Basset Hound

Size:12"-15" / 55-75 lbs
Breed Group:Hound Dogs
Origin:Great Britain
Energy:Low
Barking:Moderate
Kid Friendly:Yes
Hypoallergenic:Yes
Life Span:11-12 Years

The Basset hound is undeniably one of the most charming breeds of dogs we have today. It is also one of the most unusual in its physical characteristics, being a solid heavy-weight animal that sits relatively low to the ground under thick, stumpy legs. It remains one of the six recognized breeds of Basset in France.

The Basset hound is a scent hound that was bred for hunting hare and rabbits. Its acute sense of smell is only eclipsed by the Bloodhound. The word Basset has its origins from the French word bas, and combined with the suffix et, means “rather low.”

Physical Characteristics

Bassets have heavy compacted frames that are low to the ground and very long. In extreme cases they can grow up to 4 feet long but stand only 12 to 14 inches high. They have a hooked saber-like tail. The skin structure hangs loosely, especially around the neck and face regions, portraying a sad, drooping appearance that is part of its attraction and charm. It has a characteristically large hound nose, filled with highly sensitive olfactory cells. The legs are short due to a form of dwarfism, and heavily muscled, belaying a powerful stance and running ability. The ears are the longest of any breed, pear-shaped and drooping. The neck has folds of loose skin and is typically wider than the head. The muzzle is long and powerfully set.

The coat of the Basset is smooth and short, covering the entire body. Coloration includes black, white and tans in any combination of bicolor or tricolors. The tan color can differ in hues, ranging from red to reddish brown to lemon. White and lemon is not a common color and rarely occurs. There are some classifications of blue and gray Bassets but the condition is rare and sometimes considered undesirable.

Temperament

The Basset breed is surprisingly cordial and a friendly companion people. They serve as excellent companions for children, often engaging in playful tug-of-wars or fetch. The dog only becomes solitary when it needs its privacy away from pestering children and loud noises. These dogs are easy to train because they are food-driven, willing to obey commands and learn tricks in exchange for sumptuous treats. They do not respond well to physical punishment and may shut down or act stubbornly if pushed too hard or mistreated.

Since Bassets are primarily scent hounds, they can be expected to smell every nook and cranny while on a walk. Walks and outdoor activities require a leach to keep them near since they are prone to investigate any interesting smell. Regular exercise keeps them healthy and fit since they may resort to sleeping most of the day and become active only when fed. Once they suspect the presence or threat of an intruder, they are apt to be very vocal, emitting a throaty bark.

They can also produce a prolonged howl that may become nerve-racking to neighbors and some owners, but it is their natural way of sounding an alarm. They have an instinctive drive to pack hunt and track smaller animals and can become quite distracted and excited in doing so. They may howl when on the scent and wear themselves out pursuing a prey animal.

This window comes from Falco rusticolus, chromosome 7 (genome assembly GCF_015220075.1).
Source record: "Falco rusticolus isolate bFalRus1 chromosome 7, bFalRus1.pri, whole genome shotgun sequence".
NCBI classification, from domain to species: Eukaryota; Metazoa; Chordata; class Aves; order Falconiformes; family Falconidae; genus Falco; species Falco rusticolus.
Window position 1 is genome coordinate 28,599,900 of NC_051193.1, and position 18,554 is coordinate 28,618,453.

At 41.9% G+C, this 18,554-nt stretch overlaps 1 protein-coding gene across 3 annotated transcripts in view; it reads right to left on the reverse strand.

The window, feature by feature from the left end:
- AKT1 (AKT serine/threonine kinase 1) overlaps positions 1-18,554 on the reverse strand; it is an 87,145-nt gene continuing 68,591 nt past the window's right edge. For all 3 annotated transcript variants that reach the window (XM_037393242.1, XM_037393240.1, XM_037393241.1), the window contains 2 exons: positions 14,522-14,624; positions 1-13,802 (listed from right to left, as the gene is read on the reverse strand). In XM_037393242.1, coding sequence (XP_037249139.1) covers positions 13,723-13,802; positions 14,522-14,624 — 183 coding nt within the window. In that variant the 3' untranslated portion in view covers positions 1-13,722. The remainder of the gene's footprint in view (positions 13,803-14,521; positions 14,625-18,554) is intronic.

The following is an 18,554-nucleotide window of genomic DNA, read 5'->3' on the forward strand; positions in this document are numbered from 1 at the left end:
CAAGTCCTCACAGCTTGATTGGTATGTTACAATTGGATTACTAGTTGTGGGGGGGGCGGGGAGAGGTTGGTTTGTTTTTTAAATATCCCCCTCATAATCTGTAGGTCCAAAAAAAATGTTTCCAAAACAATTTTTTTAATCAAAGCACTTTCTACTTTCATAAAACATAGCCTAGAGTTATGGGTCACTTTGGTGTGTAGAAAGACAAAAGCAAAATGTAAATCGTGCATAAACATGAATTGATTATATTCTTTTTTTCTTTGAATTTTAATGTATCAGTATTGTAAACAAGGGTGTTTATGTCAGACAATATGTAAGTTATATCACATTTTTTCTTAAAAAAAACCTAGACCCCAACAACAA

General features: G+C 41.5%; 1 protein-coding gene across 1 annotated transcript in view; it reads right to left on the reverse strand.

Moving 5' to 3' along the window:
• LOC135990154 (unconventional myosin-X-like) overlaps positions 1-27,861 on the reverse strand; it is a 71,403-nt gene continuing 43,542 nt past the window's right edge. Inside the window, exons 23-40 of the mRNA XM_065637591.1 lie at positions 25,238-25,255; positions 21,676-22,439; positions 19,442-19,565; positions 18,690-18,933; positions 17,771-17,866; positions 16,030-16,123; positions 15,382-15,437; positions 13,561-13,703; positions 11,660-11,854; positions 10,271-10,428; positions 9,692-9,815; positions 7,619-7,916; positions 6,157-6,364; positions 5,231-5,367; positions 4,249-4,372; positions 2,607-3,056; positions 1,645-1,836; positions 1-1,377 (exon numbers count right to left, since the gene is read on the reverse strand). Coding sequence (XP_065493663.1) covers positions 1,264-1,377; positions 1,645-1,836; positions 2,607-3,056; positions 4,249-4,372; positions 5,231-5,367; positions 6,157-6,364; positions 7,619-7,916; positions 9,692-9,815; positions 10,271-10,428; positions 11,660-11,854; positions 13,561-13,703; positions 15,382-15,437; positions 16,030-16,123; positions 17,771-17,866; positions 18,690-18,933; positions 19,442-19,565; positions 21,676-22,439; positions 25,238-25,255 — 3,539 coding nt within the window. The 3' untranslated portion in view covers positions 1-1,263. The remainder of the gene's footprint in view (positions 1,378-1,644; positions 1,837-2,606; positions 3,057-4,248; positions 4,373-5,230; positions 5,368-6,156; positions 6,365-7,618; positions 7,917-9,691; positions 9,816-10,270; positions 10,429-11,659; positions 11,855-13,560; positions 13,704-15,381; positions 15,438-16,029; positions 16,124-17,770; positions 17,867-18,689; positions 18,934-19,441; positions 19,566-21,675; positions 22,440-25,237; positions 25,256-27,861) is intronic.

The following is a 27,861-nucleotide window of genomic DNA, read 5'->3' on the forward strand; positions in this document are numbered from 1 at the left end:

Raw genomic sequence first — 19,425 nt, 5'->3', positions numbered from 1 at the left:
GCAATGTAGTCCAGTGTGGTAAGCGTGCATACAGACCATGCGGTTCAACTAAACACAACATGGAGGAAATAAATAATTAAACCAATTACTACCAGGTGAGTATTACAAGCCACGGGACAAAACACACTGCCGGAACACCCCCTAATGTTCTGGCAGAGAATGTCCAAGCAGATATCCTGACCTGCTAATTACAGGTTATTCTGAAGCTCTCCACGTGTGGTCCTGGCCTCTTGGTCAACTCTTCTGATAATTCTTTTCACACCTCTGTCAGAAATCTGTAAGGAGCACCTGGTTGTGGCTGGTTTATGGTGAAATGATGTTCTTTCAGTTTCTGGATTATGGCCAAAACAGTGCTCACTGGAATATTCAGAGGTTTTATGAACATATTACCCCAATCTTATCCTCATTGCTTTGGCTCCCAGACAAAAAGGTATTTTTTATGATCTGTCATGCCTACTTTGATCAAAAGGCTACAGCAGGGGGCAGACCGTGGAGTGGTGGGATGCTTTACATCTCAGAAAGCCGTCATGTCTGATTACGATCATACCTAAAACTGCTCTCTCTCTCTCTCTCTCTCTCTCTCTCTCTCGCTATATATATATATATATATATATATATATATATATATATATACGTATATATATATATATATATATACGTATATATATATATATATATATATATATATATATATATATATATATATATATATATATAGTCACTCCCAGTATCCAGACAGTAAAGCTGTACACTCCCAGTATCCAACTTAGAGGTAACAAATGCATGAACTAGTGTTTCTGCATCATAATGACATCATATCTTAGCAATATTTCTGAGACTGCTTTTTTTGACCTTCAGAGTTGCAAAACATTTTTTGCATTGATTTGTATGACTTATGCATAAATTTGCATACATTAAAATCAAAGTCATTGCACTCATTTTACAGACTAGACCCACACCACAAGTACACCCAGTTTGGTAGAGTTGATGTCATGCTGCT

Care & Grooming

Regular exercise is the Basset’s best remedy for keeping fit and avoiding excess weight. They will tend to gorge themselves and gain weight fast if overfed. Their low profile and heavy body weight makes it difficult for them to jump down from high places without potential injury to their legs and hips. Dropping or tossing puppies should be avoided since doing so could cause permanent injuries that may last through adulthood. Their diet should be free of fillers and grains that may contribute to skin conditions and allergies. They should be bathed more often than some breeds because of their sensitive skin issues and tendency to shed to excess. Regular grooming with a brush will keep loose hairs from shedding as well as distribute natural body oils throughout the coat.

The eyes, ears and mouth are weak spots for the Basset. Their eyes should be wiped daily with a damp cloth to remove debris and excess mucus. This aids in preventing serious eye irritation or disease. The ears often hang down low to the ground, picking up all sorts of debris and contaminants. The ears often fall into the food bowls, becoming laden with food particles that if not cleaned, may produce odors and bacteria. Likewise, the mouth region can accumulate yeast that becomes trapped in the skin folds due to a constant state of drooling. The mouth area should be wiped several times daily with a dry towel, along with an application of talcum powder.

History

The origin of the Basset hound can be traced to France, with descendents of St Hubert’s hounds of Belgium first showing up in the 6th century. They were bred in the Benedictine Abbey of St. Hubert and became “St. Hubert’s Hound” somewhere around 1000AD. They were recognized and described as deep mouthed, short-legged, with a straight nose, small head and erect ears. Colorings were either black with tan or white with tan markings. They were used to aid hunters on foot and on horseback in the pursuit of badgers, foxes, hares and other small animals. They were praised and admired for their determination to run prey to ground.

The French version of the Basset debuted in La Venerie, in an illustrated hunting book penned by Jacques du Fouilloux in 1585. The dog resulted from a mutation from the Norman Staghound litters which came from St. Hubert’s Hound. The breed became very popular for hunting around 1789, after the French Revolution. Basset hounds were introduced to the United States when Marquis de Lafayette gifted then President George Washington with a number of specimens for use in hunting expeditions.



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